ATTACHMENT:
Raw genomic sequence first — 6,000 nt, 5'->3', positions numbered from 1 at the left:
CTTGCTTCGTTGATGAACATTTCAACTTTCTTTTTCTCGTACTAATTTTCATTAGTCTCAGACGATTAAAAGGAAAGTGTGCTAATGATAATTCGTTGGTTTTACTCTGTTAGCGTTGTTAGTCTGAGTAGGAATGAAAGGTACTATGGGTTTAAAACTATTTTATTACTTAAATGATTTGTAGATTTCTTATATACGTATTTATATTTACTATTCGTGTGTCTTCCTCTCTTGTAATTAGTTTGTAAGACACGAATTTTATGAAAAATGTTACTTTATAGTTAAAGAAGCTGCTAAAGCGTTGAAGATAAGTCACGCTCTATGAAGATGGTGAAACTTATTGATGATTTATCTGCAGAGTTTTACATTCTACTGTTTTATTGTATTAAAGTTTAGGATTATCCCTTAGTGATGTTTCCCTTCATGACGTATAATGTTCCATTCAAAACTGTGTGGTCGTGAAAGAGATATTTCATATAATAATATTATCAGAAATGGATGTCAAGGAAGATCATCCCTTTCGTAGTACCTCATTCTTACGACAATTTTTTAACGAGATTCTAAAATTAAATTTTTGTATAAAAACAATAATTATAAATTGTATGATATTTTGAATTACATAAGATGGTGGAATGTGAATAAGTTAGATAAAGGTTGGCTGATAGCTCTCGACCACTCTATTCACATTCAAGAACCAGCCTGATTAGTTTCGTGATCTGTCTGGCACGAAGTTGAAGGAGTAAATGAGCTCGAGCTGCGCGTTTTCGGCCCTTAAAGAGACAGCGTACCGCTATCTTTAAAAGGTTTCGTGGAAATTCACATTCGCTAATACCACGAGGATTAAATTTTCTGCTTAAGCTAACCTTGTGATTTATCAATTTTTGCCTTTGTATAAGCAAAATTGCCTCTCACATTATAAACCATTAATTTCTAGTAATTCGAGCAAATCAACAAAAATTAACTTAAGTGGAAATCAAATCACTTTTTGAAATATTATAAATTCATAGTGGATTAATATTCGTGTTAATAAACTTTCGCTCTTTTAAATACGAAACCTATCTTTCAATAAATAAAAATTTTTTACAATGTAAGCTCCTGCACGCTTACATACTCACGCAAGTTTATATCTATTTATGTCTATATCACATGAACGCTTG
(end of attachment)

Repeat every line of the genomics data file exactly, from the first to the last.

Raw genomic sequence first — 6,000 nt, 5'->3', positions numbered from 1 at the left:
CTTGCTTCGTTGATGAACATTTCAACTTTCTTTTTCTCGTACTAATTTTCATTAGTCTCAGACGATTAAAAGGAAAGTGTGCTAATGATAATTCGTTGGTTTTACTCTGTTAGCGTTGTTAGTCTGAGTAGGAATGAAAGGTACTATGGGTTTAAAACTATTTTATTACTTAAATGATTTGTAGATTTCTTATATACGTATTTATATTTACTATTCGTGTGTCTTCCTCTCTTGTAATTAGTTTGTAAGACACGAATTTTATGAAAAATGTTACTTTATAGTTAAAGAAGCTGCTAAAGCGTTGAAGATAAGTCACGCTCTATGAAGATGGTGAAACTTATTGATGATTTATCTGCAGAGTTTTACATTCTACTGTTTTATTGTATTAAAGTTTAGGATTATCCCTTAGTGATGTTTCCCTTCATGACGTATAATGTTCCATTCAAAACTGTGTGGTCGTGAAAGAGATATTTCATATAATAATATTATCAGAAATGGATGTCAAGGAAGATCATCCCTTTCGTAGTACCTCATTCTTACGACAATTTTTTAACGAGATTCTAAAATTAAATTTTTGTATAAAAACAATAATTATAAATTGTATGATATTTTGAATTACATAAGATGGTGGAATGTGAATAAGTTAGATAAAGGTTGGCTGATAGCTCTCGACCACTCTATTCACATTCAAGAACCAGCCTGATTAGTTTCGTGATCTGTCTGGCACGAAGTTGAAGGAGTAAATGAGCTCGAGCTGCGCGTTTTCGGCCCTTAAAGAGACAGCGTACCGCTATCTTTAAAAGGTTTCGTGGAAATTCACATTCGCTAATACCACGAGGATTAAATTTTCTGCTTAAGCTAACCTTGTGATTTATCAATTTTTGCCTTTGTATAAGCAAAATTGCCTCTCACATTATAAACCATTAATTTCTAGTAATTCGAGCAAATCAACAAAAATTAACTTAAGTGGAAATCAAATCACTTTTTGAAATATTATAAATTCATAGTGGATTAATATTCGTGTTAATAAACTTTCGCTCTTTTAAATACGAAACCTATCTTTCAATAAATAAAAATTTTTTACAATGTAAGCTCCTGCACGCTTACATACTCACGCAAGTTTATATCTATTTATGTCTATATCACATGAACGCTTG